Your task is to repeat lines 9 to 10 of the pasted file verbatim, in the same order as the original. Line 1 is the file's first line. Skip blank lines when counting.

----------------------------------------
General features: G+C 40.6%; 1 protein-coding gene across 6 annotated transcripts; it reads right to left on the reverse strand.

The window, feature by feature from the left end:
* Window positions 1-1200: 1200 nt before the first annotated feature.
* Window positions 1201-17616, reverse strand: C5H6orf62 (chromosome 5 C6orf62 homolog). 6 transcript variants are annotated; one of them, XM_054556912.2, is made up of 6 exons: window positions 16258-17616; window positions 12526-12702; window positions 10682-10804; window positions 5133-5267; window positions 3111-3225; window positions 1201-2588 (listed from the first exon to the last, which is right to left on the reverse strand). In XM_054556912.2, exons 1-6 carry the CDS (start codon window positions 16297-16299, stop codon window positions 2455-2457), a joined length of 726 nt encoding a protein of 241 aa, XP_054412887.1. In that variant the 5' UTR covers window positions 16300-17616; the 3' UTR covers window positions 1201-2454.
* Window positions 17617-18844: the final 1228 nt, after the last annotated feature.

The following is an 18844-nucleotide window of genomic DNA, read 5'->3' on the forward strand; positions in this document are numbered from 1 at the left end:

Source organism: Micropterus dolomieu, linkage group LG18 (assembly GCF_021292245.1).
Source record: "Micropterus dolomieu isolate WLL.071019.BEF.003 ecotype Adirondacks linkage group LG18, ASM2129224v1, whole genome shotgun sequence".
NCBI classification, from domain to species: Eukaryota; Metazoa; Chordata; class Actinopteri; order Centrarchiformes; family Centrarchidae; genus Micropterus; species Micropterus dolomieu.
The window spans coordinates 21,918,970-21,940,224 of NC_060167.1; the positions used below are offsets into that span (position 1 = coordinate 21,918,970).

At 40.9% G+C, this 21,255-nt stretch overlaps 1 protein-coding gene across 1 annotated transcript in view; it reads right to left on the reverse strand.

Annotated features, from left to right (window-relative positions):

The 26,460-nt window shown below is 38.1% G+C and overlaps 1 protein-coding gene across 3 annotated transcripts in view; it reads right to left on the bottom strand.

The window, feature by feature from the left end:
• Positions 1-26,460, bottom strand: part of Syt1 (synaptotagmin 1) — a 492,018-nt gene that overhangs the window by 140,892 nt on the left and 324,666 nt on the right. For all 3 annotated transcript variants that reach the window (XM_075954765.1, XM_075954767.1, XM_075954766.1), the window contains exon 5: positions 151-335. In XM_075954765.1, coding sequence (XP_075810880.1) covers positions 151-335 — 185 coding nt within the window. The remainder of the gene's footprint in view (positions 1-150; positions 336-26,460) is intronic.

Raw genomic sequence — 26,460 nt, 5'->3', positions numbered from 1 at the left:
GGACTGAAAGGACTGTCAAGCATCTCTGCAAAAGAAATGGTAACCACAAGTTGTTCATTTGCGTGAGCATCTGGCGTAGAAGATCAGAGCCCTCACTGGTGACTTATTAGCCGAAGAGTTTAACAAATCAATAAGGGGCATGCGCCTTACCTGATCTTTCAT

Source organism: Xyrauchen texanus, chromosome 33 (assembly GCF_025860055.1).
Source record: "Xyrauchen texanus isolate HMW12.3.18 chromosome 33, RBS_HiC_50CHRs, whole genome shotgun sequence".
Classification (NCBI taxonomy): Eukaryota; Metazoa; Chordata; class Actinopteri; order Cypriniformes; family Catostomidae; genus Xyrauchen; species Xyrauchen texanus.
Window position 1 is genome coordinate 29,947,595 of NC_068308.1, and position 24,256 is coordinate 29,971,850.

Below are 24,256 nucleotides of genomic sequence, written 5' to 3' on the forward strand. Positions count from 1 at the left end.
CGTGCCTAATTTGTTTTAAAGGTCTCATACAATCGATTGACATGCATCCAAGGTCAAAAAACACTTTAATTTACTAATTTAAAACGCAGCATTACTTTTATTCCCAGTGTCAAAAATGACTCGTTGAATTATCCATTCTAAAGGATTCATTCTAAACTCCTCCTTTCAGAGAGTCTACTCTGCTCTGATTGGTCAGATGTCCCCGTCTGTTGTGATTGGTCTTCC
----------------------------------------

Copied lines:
NCBI classification, from domain to species: Eukaryota; Metazoa; Chordata; class Actinopteri; order Centrarchiformes; family Centrarchidae; genus Micropterus; species Micropterus dolomieu.
The window spans coordinates 21,918,970-21,940,224 of NC_060167.1; the positions used below are offsets into that span (position 1 = coordinate 21,918,970).